Cybersecurity Problems in Today’s Robots

The world’s best-known robots are at risk of spying on their users, revealing trade secrets or even being taken over and used in physical fights, according to security experts who warn that the devices are vulnerable to cyber attack.

IOActive, a cyber security company, tested 50 robots — including SoftBank Robotics’ childlike Pepper robot and Rethink Robotics’ industrial Baxter robot — and discovered weaknesses that would allow a hacker to manipulate arms and legs and take over microphones and cameras. As more robots replace humans in jobs from construction sites to hospitals, with Pepper already being used in stores and homes and Baxter deployed on assembly lines and to control machines, the impact of a potential cyber attack increases.

Spending on robots and related services is set to double to $188bn in 2020, according to data from research firm IDC. Cesar Cerrudo, chief technology officer for IOActive Labs, which specialises in hunting for flaws in so-called Internet of Things devices, said he was concerned that robots were being connected to the internet with no thought for cyber security. “Once the robots start to be in every home and many businesses, the motivation to attack them will increase exponentially,” he said. “Since they can move around their surroundings, especially industrial robots, they use a lot of power and can be programmed to do very dangerous movements in real time.”

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While it found no evidence yet of any cyber attacks on robots, Mr Cerrudo warned that they could be used to cause physical harm or to stall operations. He said that if one of the flaws that he discovered was used to infect a robot with ransomware, malicious software that shuts down a computer until its recipient pays a ransom, it could damage operations. “If they start replacing workers with robots, it will be as if someone hacked the company’s employees,” he said.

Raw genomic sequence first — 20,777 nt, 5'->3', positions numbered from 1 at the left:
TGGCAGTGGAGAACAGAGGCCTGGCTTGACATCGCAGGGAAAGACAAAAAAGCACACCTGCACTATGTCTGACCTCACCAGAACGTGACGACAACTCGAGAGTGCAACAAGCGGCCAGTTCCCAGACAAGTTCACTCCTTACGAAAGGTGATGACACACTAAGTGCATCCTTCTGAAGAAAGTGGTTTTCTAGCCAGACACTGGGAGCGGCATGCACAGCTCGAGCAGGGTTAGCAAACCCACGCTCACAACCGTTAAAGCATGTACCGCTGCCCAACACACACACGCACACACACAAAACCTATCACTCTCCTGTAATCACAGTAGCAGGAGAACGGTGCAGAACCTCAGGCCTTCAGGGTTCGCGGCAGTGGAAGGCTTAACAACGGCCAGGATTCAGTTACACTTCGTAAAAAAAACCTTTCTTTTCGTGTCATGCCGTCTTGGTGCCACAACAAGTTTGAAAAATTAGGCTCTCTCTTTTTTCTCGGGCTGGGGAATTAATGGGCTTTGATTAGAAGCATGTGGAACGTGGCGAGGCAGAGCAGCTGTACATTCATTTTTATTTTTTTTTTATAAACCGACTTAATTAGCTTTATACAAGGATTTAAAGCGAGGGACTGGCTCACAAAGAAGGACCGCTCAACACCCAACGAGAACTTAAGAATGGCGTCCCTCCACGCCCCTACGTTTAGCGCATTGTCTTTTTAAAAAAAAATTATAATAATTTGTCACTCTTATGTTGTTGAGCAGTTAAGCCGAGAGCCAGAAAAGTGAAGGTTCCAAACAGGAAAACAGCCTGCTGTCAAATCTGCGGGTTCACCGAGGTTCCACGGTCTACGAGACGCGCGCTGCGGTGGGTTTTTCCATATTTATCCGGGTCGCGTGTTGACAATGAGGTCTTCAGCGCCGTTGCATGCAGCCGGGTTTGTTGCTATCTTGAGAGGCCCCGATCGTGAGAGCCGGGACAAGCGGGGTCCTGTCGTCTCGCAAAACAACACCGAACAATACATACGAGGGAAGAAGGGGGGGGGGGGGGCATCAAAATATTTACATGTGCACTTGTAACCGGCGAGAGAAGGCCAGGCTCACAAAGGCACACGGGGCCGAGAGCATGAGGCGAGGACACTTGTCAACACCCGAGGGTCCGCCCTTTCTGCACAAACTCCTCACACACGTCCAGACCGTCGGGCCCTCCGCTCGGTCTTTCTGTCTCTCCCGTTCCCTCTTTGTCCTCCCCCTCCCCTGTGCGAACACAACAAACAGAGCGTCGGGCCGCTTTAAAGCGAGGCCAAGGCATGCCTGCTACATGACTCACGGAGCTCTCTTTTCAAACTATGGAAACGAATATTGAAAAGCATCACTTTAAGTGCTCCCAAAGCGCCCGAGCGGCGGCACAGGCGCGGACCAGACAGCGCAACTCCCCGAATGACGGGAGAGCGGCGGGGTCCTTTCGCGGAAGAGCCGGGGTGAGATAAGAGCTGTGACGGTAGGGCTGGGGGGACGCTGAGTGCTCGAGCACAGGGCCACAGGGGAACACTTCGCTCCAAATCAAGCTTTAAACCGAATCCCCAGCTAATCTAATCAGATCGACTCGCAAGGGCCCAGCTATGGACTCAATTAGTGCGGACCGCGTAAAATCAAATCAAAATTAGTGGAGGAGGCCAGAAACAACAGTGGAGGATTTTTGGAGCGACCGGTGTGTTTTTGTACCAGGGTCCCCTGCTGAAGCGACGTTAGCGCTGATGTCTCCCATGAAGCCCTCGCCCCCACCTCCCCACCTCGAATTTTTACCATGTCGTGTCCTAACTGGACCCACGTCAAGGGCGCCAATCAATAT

Employees are more likely to respond to commands from humanoid androids IOActive, which has informed robot manufacturers of the flaws, also found serious cyber security problems in robots from other companies including Ubtech Robotics, Robotis, Universal Robots and Sartec Corp. Universal Robots said it was aware of IOActive’s report and was “investigating the potential vulnerability described and potential countermeasures”. Rethink Robotics said that two of the items noted by IOActive were “intentional design features for the research and education version of Rethink’s robots only”. The other items noted by IOActive were “already known to us and addressed in Rethink’s latest software release.” The researchers probed the mobile applications, operating systems and associated software that run the physical robots, and discovered that many key services did not have username and password authentication, making it easy for anyone to control the robot remotely. Another common problem was weak data protection, either using no encryption or not implementing it correctly, which could be a problem when robots have access to personal or financial data.